Thinking spaces; the exclusion of deliberative matter from FOI disclosure

Video date: 
Wednesday, 17 June, 2015
Video speaker(s): 
Dr Judith Bannister (University of Adelaide, Australia; IALS Visiting Fellow)
 

School of Advanced Study, University of London

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Description

Institute of Advanced Legal Studies

Thinking spaces; the exclusion of deliberative matter from FOI disclosure

Dr Judith Bannister
(University of Adelaide, Australia; IALS Visiting Fellow)

A question that poses a significant challenge to freedom of information is: to what extent should the policy deliberations and decision-making processes of government be disclosed? In a recent review of the Federal freedom of information system in Australia it was argued that there is no clear indication of what harm is likely to arise from the disclosure of deliberative material (Allan Hawke, Review of the Freedom of Information Act 1982 and Australian Information Commissioner Act 2010, 2013, p. 48.1).
Governments argue the need to protect 'thinking spaces' and 'safe spaces'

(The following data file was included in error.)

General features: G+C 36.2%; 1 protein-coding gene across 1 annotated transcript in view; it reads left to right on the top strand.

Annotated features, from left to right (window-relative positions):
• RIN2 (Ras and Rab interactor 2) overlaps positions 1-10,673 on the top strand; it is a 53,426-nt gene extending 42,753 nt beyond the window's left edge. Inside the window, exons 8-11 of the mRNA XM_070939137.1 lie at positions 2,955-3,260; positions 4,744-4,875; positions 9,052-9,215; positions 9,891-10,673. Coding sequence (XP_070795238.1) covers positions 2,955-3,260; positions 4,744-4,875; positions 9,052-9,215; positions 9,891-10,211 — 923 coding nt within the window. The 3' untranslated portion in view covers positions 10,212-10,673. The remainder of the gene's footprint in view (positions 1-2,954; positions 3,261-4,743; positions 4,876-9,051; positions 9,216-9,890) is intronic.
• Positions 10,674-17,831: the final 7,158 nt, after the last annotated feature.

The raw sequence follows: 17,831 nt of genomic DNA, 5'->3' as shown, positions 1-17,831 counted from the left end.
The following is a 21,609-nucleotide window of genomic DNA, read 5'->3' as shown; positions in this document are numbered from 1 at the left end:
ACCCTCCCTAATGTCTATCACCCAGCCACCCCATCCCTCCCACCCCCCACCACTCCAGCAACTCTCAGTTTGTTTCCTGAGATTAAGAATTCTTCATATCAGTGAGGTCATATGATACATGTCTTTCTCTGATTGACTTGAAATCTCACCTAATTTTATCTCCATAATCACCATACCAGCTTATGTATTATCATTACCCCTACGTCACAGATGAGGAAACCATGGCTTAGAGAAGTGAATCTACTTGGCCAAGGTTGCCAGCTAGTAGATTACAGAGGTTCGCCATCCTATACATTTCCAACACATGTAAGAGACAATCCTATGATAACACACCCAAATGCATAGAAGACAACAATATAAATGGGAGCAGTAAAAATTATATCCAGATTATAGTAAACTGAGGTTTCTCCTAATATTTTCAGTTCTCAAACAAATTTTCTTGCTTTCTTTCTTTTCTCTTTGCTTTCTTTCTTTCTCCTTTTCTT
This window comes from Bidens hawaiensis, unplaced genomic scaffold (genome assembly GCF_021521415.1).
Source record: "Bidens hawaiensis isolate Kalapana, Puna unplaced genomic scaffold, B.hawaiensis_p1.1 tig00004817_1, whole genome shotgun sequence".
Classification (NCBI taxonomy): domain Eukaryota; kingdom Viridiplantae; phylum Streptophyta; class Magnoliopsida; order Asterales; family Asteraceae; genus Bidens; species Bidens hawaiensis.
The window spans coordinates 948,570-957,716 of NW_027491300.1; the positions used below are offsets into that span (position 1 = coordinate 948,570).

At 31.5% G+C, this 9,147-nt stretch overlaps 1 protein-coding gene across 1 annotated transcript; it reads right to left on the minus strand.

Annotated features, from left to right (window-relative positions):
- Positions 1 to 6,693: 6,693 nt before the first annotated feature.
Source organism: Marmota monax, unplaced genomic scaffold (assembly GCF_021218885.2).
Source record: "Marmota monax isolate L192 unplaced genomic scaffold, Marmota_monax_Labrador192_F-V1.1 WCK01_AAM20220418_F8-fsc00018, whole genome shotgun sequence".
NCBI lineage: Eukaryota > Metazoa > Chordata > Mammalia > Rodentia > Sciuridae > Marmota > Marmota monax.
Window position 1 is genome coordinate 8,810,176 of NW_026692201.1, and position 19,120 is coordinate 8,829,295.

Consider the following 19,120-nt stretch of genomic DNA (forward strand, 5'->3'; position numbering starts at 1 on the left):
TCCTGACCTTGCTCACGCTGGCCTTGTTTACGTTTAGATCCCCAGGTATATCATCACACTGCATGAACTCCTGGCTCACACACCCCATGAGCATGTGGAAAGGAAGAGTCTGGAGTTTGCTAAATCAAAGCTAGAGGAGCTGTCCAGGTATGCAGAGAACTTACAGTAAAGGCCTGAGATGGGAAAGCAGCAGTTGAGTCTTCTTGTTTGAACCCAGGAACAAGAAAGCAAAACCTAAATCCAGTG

Dr Bannister is undertaking a comparative study of freedom of information in Australia and the United Kingdom using 'meta requests' (foi requests about foi requests) to research the use of exemptions that protect the formulation of government policy and deliberative processes. She will ask: is confidentiality necessary for collective decision-making in government?

Dr Judith Bannister is a Senior Lecturer at Adelaide University Law School in South Australia. She teaches and researches in Administrative Law and Intellectual Property. She has combined qualifications in law and librarianship to develop her research in the field of regulation of information access: her work integrates freedom of information, copyright and confidential information. Judith has a PhD from the Australian National University in the field of information law.

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